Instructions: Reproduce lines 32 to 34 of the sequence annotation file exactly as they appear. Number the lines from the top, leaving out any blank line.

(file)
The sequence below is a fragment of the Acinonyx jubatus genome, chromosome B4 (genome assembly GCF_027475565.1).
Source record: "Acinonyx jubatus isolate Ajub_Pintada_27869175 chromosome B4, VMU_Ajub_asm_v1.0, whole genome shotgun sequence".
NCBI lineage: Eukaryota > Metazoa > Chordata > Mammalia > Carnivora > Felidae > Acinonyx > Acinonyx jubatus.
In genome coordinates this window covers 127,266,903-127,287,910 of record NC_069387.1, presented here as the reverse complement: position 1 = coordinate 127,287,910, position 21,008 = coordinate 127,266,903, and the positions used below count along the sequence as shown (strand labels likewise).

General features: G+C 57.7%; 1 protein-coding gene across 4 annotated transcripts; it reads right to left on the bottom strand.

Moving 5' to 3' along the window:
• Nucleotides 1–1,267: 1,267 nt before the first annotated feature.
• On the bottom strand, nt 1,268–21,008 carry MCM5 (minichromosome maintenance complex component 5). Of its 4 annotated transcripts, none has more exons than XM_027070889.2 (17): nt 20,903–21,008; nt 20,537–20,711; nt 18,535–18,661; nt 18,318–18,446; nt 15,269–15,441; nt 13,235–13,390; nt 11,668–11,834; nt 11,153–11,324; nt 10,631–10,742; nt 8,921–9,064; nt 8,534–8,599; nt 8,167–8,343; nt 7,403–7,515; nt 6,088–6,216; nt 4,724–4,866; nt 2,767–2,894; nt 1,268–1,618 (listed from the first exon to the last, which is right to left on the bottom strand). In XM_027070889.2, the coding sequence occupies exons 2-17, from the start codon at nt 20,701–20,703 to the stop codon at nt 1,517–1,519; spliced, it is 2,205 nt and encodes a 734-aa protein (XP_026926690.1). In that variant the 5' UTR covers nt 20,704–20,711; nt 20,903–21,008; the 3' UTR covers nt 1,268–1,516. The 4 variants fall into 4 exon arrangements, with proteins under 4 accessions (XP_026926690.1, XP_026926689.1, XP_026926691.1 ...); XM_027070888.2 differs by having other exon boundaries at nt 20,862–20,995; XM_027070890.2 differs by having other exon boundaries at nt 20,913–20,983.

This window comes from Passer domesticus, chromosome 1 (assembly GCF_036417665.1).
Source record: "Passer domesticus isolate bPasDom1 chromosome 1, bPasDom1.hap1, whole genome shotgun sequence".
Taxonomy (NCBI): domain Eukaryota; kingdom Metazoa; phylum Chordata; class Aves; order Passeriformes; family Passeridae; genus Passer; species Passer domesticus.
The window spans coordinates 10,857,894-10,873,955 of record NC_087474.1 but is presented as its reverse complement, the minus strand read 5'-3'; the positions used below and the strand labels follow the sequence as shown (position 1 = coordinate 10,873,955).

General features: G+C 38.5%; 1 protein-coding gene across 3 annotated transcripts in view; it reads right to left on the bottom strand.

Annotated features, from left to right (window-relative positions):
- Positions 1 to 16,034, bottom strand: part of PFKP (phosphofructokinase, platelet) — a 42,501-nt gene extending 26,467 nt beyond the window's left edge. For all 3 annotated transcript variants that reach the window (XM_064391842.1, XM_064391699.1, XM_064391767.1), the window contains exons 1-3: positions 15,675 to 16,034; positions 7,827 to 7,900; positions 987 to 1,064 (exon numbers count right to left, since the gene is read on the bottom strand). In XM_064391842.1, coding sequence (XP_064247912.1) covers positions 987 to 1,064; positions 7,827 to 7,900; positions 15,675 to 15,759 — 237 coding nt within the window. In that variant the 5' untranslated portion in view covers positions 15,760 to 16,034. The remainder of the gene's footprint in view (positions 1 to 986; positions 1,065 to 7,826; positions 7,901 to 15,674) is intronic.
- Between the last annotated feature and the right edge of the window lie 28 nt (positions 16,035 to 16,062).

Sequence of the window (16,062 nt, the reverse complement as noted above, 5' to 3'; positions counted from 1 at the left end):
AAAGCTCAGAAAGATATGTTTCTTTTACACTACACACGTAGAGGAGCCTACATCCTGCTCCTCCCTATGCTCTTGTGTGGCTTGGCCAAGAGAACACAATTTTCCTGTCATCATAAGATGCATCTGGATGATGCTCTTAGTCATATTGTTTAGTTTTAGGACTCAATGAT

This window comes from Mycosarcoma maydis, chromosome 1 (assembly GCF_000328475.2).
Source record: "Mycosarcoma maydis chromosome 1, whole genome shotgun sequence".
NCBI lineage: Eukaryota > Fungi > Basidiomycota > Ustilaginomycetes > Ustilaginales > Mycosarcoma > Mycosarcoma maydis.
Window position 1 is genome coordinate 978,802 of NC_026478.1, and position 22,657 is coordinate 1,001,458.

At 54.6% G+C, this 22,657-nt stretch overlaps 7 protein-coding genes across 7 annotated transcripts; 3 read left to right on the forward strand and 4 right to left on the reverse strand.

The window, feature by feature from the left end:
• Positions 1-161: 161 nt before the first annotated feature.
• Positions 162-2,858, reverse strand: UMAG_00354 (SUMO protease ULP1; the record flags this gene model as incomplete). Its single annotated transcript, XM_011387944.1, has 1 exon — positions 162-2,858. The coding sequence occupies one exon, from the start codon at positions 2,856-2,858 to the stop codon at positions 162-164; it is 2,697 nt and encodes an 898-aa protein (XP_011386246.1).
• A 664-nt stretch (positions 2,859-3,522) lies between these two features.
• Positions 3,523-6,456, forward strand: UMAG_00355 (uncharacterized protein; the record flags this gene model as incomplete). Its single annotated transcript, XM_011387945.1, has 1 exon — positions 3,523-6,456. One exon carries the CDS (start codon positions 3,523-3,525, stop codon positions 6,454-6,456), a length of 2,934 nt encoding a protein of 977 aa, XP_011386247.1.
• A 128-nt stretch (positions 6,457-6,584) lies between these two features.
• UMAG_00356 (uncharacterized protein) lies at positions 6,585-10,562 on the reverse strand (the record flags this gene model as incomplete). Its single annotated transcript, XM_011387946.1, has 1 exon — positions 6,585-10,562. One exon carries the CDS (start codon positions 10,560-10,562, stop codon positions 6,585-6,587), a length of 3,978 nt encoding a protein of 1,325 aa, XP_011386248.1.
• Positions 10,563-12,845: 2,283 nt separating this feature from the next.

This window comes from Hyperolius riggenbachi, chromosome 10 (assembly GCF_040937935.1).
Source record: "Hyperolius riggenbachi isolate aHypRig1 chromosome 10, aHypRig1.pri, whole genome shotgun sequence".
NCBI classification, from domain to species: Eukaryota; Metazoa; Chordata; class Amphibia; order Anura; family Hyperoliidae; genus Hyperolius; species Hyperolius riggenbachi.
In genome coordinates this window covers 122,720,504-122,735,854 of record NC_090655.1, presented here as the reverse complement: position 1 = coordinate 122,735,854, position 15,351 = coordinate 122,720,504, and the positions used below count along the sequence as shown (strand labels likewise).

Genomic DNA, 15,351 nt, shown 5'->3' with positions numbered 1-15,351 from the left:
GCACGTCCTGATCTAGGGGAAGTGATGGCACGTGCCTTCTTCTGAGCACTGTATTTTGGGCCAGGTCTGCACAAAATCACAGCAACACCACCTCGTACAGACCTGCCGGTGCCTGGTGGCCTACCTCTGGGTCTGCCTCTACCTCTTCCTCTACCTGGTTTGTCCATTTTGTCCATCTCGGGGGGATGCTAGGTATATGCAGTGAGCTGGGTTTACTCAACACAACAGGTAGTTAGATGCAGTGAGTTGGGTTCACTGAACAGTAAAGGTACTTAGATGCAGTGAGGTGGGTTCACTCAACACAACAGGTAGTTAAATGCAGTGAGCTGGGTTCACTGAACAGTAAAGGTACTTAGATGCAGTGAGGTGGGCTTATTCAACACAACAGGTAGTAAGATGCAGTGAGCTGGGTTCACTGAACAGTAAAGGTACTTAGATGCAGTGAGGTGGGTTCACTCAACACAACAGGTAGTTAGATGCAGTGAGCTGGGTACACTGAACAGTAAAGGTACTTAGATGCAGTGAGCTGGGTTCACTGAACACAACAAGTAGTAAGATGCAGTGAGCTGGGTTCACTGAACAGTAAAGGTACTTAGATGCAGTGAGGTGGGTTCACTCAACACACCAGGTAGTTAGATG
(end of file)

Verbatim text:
This window comes from Hyperolius riggenbachi, chromosome 10 (assembly GCF_040937935.1).
Source record: "Hyperolius riggenbachi isolate aHypRig1 chromosome 10, aHypRig1.pri, whole genome shotgun sequence".
NCBI classification, from domain to species: Eukaryota; Metazoa; Chordata; class Amphibia; order Anura; family Hyperoliidae; genus Hyperolius; species Hyperolius riggenbachi.